Africans ask UN to delay Al-Bashir prosecution

2010-09-25 10:13

The African Union (AU) has asked the UN Security Council to delay for a year the prosecution of President Omar al-Bashir of Sudan on charges of genocide and other alleged crimes.

The 53-nation organisation said in a letter circulated yesterday that it wanted the delay because the trial would interfere with efforts to end the seven-year conflict in western Darfur.

“The processes under way in Sudan are too critical to the future of the country, and the stability of the region and the continent as a whole, to be allowed to fail,” said the AU’s UN observer, Tete Antonio.

His letter was made public hours before a high-level meeting on Sudan on the sideline of the UN general assembly’s annual ministerial meeting.

President Barack Obama and other leaders focused mostly on a crucial referendum on southern independence scheduled for January, but prospects for peace in Darfur were also raised.

Last year judges at the International Criminal Court issued a warrant against al-Bashir for war crimes and crimes against humanity. In July, the judges added three counts of genocide, the first time the world’s first permanent war crimes tribunal has issued genocide charges.

The Rome statute that set up the court allows the UN Security Council, under Article 16, to pass a resolution to defer or suspend for a year the investigation or prosecution of a case. It also gives the council authority to renew such a resolution.

But Al-Bashir’s prosecution at this time could hinder attempts to resolve the Darfur crisis as well as issues stemming from the 2005 north-south peace agreement that ended a 21-year civil war and authorised an independence referendum next year, said President Bingu wa Mutharika of Malawi, who chairs the AU.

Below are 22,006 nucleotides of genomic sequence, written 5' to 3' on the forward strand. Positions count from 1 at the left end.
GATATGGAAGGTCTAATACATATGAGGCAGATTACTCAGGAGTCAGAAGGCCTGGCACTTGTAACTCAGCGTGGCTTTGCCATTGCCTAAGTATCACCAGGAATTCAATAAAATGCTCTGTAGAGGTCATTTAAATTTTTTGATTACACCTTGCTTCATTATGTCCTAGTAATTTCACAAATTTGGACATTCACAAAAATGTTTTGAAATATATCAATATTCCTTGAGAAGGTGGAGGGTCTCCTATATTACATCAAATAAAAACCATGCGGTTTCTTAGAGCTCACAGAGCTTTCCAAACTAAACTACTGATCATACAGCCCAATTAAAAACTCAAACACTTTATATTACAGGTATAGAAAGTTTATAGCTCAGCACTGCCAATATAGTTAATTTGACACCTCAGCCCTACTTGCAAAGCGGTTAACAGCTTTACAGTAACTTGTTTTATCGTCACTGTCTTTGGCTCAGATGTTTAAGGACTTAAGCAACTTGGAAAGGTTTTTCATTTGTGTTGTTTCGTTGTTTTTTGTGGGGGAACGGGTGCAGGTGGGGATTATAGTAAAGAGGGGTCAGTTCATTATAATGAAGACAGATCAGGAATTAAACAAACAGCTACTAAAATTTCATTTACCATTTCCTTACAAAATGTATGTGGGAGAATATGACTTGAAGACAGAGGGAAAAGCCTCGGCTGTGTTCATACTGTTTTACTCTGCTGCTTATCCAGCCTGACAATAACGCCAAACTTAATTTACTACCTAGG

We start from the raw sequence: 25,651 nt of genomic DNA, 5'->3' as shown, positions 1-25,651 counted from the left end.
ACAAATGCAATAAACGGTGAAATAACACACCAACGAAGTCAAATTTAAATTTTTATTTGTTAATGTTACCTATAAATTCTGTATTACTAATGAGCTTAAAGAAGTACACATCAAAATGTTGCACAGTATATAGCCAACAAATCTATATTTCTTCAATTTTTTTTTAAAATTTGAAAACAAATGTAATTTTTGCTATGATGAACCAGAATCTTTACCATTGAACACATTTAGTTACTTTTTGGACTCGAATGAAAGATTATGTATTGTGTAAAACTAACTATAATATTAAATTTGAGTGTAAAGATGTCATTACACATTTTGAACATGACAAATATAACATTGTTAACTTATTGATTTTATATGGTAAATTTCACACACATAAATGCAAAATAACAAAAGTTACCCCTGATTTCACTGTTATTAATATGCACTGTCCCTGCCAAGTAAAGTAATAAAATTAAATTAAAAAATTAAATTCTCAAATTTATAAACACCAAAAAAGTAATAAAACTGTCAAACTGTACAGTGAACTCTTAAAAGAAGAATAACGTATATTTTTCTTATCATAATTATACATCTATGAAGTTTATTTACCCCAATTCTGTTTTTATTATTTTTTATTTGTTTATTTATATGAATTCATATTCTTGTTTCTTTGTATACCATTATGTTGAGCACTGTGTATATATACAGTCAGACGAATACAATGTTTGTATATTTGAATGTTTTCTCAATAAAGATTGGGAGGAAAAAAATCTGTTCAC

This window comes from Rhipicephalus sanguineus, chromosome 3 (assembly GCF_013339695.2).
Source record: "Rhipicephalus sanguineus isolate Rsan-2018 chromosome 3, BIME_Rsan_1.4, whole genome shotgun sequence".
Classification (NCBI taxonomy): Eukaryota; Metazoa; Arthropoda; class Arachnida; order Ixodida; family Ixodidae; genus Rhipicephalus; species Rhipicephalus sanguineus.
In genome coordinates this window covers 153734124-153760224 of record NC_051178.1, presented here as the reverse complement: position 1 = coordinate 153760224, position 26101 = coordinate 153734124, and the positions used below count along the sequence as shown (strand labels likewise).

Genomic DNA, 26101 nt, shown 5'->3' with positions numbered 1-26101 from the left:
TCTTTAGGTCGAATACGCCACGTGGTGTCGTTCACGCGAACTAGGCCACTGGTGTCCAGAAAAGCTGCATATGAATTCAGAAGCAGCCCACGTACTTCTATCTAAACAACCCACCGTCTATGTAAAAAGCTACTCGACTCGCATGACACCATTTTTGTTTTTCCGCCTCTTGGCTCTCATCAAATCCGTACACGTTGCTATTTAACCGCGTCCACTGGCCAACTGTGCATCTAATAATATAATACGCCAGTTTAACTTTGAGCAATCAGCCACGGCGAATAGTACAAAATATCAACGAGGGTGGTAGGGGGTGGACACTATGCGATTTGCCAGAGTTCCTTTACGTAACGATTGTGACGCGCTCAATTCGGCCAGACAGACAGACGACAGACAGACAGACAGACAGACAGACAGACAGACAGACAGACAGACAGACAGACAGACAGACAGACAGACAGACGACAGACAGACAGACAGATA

In the letter to the council dated September 15, Antonio said the AU’s Assembly and Peace and Security Council had consistently noted “with regret” that Al-Bashir’s indictment “came at a critical juncture in the process to promote lasting peace, reconciliation and democratic governance in Sudan”.

“In making the request for the Security Council to make use of its powers under Article 16 of the Rome statute to defer the proceedings against him, the AU is in no way condoning impunity,” he said, stressing that “it is imperative ... to bring to justice the perpetrators of gross human rights violations in that region.”

Antonio asked the UN Security Council for “positive consideration” of the AU request to approve a resolution delaying Al-Bashir’s prosecution.

How the UN’s most powerful body reacts remains to be seen.

Britain’s Foreign Secretary William Hague said in an interview with Associated Press that he had not seen the letter.

“We have supported the International Criminal Court indictment and will continue to do so. And, of course, we will always look at what the AU said,” Hague said.

Richard Dicker, head of the international justice programme at Human Rights Watch, welcomed the AU statement’s that by seeking the delay it did not intend to condone impunity, “but for that commitment to have meaning, words have to be translated into policy, and to date, specifically in regard to the AU’s own recommendations to end impunity in Darfur, there’s been no result and very little sign of effort.”

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